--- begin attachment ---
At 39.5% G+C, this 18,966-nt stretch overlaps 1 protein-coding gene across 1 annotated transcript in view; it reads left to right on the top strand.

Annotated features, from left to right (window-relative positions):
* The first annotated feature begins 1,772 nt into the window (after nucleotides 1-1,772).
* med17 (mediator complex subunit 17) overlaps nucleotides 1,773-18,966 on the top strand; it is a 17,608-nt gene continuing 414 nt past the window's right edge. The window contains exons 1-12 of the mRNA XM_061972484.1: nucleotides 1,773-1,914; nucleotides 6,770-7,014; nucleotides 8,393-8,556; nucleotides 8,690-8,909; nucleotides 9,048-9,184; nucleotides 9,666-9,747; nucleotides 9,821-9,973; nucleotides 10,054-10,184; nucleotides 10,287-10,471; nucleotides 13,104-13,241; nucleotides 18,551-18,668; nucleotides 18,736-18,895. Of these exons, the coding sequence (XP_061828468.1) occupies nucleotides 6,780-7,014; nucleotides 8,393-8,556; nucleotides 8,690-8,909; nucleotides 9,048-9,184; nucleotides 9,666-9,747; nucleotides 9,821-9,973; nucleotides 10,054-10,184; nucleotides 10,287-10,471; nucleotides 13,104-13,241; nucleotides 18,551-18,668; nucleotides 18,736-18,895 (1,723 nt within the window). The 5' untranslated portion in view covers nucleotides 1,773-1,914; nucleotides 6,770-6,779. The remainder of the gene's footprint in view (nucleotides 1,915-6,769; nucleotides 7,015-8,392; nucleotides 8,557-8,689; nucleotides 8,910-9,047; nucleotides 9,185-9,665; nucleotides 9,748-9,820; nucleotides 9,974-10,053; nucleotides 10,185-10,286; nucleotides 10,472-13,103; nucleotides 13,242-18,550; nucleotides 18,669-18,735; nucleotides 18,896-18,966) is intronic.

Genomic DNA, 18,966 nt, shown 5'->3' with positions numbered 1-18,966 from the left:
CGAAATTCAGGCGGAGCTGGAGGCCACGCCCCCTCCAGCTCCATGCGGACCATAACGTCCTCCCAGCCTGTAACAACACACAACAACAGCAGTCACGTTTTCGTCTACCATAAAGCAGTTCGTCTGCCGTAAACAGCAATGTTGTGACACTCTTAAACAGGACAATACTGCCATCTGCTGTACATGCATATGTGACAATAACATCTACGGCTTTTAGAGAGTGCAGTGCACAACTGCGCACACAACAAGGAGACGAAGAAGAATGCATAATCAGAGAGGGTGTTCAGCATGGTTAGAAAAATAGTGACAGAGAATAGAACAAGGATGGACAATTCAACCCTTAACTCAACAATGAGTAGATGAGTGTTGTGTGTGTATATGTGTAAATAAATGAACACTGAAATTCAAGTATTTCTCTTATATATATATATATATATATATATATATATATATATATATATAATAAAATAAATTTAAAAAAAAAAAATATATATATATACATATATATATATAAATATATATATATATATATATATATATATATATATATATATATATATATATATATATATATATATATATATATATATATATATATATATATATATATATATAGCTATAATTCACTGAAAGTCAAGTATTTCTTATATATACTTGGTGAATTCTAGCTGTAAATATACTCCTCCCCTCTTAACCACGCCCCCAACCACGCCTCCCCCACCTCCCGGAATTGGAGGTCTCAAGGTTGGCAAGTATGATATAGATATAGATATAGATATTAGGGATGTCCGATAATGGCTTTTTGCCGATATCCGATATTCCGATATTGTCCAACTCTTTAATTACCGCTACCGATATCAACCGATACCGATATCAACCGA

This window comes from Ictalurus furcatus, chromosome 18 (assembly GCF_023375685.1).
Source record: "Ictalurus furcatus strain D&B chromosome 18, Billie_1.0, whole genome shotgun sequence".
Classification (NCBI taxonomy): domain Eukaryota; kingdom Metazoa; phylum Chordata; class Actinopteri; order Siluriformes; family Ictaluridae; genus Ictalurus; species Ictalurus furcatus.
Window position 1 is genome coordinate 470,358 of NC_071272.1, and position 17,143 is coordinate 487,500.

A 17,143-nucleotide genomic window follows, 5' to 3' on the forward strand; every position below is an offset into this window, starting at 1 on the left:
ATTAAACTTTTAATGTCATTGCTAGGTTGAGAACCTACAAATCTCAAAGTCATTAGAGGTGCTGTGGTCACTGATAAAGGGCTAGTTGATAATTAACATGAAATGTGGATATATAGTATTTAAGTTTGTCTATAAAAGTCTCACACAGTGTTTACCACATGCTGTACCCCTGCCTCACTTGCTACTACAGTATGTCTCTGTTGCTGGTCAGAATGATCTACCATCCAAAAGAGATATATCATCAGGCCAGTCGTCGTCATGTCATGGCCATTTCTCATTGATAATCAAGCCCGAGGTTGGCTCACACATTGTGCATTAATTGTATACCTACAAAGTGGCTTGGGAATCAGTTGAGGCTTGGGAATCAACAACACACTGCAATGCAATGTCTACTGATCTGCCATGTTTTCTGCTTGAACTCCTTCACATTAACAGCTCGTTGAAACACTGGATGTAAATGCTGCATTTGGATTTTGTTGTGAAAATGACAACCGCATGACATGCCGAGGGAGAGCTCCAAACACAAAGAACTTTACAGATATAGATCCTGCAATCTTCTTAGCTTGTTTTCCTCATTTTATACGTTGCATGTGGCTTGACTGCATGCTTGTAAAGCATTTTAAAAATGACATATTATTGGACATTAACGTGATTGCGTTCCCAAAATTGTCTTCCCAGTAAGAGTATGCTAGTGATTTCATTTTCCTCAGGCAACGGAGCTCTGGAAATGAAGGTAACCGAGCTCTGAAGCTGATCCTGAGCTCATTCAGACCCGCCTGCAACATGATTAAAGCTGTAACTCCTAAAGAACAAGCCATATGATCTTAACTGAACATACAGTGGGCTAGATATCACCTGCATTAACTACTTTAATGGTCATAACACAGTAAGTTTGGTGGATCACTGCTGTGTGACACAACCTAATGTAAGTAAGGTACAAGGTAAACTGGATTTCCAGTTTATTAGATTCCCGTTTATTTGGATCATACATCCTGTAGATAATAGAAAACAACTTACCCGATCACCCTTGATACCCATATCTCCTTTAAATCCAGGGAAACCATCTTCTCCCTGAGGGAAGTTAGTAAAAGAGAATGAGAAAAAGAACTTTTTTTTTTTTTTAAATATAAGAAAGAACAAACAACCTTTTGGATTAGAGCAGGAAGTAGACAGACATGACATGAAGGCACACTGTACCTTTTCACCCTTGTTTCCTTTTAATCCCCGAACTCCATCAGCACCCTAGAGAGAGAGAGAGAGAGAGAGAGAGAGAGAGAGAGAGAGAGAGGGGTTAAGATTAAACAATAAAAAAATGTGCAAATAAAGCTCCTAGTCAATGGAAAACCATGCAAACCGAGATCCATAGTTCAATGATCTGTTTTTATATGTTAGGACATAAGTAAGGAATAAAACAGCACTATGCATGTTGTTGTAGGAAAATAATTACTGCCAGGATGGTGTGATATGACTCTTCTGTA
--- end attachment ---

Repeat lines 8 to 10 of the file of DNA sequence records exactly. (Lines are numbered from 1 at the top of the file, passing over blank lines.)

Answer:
Source record: "Ictalurus furcatus strain D&B chromosome 18, Billie_1.0, whole genome shotgun sequence".
Classification (NCBI taxonomy): domain Eukaryota; kingdom Metazoa; phylum Chordata; class Actinopteri; order Siluriformes; family Ictaluridae; genus Ictalurus; species Ictalurus furcatus.
Window position 1 is genome coordinate 470,358 of NC_071272.1, and position 17,143 is coordinate 487,500.